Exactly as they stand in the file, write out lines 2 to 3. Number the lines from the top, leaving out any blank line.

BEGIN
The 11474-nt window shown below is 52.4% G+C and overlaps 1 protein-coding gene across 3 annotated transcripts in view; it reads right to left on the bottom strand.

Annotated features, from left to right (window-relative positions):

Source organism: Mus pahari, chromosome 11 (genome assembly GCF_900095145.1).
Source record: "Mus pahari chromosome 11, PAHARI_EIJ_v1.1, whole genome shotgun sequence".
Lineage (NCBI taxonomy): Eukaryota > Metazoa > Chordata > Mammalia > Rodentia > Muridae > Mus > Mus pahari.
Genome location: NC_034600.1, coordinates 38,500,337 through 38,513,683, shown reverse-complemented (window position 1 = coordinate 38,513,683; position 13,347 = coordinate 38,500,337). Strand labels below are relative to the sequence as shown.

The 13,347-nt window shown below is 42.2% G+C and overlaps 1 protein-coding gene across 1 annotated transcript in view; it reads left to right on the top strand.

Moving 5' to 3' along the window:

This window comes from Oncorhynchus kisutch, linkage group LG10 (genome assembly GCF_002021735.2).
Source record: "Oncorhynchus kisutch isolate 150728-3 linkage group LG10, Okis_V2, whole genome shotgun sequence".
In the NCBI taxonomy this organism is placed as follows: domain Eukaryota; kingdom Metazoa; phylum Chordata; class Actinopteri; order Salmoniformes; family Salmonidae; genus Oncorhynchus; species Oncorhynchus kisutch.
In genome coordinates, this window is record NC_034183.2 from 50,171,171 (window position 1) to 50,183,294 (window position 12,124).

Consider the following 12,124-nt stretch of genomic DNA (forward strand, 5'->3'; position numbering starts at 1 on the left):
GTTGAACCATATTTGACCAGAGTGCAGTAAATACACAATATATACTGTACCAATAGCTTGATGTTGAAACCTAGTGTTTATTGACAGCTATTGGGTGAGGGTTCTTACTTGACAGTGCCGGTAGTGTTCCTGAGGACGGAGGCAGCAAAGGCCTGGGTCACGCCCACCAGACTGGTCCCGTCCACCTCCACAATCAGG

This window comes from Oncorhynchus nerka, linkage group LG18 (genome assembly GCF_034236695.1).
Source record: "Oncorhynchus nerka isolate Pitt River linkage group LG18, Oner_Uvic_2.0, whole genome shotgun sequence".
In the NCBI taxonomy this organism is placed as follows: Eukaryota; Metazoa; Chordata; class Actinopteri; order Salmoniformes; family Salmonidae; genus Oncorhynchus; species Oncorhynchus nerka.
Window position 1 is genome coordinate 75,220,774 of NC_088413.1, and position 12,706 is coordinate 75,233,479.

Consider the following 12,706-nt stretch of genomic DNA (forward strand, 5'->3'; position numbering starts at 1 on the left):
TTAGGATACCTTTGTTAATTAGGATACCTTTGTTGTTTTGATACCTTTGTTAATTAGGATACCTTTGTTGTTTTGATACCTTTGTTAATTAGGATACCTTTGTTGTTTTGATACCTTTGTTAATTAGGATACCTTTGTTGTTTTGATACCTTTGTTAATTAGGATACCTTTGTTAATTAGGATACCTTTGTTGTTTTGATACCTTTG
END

Annotated features, from left to right (window-relative positions):

Source organism: Mus pahari, chromosome 11 (genome assembly GCF_900095145.1).